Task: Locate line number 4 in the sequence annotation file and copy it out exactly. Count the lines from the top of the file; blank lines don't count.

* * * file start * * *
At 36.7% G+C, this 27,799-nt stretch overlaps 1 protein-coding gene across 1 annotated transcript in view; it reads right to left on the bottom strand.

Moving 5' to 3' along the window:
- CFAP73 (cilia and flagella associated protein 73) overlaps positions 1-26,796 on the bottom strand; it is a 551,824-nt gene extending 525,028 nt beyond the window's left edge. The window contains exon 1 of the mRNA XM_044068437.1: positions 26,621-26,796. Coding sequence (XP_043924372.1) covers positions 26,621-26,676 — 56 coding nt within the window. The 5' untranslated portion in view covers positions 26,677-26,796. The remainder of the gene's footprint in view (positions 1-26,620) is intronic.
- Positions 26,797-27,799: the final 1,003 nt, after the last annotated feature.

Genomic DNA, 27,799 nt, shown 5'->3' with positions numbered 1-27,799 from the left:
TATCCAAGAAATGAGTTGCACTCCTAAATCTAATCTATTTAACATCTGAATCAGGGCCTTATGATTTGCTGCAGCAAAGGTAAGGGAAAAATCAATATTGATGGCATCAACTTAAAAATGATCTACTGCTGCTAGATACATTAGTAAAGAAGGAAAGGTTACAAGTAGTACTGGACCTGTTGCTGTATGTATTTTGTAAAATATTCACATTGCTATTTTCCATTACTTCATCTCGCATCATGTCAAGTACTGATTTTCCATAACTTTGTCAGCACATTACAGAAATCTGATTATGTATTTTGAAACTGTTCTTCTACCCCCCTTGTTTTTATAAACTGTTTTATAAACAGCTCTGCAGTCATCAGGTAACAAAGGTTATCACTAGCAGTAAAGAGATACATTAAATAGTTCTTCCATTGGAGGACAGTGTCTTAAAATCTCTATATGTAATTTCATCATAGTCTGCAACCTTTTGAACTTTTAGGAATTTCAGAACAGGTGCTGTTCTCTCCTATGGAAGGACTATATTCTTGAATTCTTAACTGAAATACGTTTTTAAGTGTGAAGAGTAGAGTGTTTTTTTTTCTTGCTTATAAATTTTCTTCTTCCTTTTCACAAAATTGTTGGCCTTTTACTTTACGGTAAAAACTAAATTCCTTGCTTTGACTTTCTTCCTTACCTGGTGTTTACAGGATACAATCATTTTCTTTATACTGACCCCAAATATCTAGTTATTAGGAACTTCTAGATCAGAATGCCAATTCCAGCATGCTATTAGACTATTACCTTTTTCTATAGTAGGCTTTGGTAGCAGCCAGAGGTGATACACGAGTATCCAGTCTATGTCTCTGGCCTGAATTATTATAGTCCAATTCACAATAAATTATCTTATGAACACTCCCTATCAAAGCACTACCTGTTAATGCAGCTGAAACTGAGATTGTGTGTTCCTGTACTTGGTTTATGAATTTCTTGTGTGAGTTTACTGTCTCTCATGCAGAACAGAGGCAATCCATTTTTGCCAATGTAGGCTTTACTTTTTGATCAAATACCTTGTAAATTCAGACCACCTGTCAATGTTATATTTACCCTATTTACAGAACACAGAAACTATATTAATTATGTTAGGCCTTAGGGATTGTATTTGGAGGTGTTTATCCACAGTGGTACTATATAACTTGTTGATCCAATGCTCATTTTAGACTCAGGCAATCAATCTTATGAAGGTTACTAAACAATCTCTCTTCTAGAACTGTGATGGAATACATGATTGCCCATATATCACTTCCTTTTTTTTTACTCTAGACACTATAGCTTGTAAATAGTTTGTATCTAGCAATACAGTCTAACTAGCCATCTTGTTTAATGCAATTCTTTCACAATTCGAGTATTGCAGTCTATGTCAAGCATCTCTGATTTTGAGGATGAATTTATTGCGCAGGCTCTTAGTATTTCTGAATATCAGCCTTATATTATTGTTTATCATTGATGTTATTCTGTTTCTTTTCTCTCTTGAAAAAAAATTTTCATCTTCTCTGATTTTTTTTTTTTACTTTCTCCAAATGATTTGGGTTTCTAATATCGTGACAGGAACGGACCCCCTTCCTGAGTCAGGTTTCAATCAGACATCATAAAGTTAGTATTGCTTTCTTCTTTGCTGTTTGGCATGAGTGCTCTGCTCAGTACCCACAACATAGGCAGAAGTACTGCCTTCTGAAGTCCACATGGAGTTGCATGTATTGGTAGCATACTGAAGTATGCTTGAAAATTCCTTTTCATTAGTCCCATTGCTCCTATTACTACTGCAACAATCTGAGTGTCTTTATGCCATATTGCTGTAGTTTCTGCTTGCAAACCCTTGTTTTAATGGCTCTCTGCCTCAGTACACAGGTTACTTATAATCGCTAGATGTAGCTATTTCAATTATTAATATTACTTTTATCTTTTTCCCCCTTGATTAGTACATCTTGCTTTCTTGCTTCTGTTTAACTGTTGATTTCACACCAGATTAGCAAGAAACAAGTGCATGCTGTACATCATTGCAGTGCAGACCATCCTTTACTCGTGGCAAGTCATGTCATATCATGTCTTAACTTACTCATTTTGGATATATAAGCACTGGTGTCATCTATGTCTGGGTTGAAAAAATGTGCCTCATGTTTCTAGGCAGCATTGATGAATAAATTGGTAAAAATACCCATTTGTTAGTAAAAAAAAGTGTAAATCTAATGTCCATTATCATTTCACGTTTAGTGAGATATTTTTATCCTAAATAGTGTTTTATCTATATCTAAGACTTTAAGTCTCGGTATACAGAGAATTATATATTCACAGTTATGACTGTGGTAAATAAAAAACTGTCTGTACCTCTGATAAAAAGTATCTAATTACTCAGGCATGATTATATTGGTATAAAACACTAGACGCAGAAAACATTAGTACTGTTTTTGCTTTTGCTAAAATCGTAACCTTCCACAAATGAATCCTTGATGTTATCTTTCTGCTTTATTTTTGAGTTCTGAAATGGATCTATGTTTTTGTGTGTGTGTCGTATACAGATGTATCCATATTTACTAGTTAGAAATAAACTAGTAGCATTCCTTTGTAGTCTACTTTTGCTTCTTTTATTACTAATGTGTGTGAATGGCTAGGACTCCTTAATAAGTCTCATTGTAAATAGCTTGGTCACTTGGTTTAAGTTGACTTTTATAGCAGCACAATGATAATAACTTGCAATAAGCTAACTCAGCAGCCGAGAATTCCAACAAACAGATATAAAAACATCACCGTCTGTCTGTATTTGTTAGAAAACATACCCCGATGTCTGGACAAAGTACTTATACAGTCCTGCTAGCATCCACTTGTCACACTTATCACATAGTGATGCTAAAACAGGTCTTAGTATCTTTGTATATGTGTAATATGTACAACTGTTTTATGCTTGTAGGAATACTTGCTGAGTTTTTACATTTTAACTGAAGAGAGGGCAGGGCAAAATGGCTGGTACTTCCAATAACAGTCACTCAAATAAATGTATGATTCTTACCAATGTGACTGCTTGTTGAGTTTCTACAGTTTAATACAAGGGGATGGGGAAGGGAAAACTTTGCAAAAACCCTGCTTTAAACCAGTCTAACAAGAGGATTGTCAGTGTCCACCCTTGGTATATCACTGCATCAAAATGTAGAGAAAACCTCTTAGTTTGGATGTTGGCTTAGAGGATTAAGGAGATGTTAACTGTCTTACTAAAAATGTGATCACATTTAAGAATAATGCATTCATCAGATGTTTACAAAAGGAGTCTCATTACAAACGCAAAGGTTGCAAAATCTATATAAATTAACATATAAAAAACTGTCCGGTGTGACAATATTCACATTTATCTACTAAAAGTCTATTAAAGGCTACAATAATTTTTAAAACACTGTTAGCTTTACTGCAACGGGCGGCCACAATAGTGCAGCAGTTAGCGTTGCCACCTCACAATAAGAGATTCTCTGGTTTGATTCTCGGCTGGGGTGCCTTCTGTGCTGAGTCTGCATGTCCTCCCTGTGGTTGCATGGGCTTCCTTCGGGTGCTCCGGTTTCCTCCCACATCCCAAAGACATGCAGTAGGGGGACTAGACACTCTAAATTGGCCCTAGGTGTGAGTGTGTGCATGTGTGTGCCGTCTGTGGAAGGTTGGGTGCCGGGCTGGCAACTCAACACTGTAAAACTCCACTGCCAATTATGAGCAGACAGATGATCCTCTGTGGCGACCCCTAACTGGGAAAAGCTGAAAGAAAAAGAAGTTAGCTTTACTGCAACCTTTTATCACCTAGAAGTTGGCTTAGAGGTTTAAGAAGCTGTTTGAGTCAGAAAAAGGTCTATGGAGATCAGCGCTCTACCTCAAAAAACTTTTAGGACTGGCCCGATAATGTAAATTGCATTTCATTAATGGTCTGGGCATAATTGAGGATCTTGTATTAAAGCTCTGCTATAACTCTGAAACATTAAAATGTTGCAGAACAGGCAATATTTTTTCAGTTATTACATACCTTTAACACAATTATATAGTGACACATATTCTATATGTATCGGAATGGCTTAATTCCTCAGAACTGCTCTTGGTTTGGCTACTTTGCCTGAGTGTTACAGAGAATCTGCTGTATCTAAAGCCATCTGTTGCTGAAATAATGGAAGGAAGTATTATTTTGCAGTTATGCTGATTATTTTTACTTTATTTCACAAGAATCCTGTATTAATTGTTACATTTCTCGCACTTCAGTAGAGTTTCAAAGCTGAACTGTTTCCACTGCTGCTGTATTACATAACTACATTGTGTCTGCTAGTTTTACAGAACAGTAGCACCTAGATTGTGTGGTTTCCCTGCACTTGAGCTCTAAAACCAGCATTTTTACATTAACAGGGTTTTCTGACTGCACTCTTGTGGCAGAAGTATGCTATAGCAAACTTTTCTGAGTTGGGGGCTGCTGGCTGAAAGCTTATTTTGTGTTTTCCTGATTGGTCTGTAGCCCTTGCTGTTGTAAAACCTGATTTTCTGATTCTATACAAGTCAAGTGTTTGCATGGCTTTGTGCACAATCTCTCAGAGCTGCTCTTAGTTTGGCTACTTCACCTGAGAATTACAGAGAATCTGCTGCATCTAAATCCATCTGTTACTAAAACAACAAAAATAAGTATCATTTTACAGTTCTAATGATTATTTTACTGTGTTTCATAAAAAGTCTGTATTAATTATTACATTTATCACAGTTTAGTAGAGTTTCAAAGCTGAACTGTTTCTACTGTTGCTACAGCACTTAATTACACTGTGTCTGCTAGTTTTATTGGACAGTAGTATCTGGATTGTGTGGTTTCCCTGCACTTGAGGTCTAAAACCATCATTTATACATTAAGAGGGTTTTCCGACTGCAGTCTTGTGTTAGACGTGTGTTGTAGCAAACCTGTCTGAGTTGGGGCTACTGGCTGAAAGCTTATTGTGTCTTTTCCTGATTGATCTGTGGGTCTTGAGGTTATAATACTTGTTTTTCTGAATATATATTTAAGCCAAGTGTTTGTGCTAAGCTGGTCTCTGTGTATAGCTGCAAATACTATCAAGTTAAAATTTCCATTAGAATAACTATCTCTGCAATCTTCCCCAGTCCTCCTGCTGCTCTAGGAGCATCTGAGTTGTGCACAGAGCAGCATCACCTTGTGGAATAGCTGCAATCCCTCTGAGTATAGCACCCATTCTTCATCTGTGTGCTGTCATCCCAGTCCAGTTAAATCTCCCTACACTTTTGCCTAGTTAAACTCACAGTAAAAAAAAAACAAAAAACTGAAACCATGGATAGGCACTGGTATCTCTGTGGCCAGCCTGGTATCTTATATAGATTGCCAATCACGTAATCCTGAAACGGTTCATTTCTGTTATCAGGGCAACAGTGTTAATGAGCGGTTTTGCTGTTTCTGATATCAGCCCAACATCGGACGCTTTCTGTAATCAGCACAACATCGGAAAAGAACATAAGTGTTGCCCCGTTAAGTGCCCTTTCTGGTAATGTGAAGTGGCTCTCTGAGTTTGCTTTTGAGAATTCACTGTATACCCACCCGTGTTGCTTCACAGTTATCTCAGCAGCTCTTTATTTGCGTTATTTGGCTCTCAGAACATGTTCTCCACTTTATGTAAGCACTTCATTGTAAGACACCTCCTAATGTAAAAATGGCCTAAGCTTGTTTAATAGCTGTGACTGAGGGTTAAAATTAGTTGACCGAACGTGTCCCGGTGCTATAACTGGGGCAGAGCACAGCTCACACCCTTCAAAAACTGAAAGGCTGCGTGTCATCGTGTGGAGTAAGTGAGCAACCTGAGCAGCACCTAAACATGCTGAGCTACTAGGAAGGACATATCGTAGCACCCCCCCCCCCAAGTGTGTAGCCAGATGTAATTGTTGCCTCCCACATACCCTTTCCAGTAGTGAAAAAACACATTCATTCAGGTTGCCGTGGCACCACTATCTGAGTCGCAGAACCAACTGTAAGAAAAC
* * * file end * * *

- Positions 26,797-27,799: the final 1,003 nt, after the last annotated feature.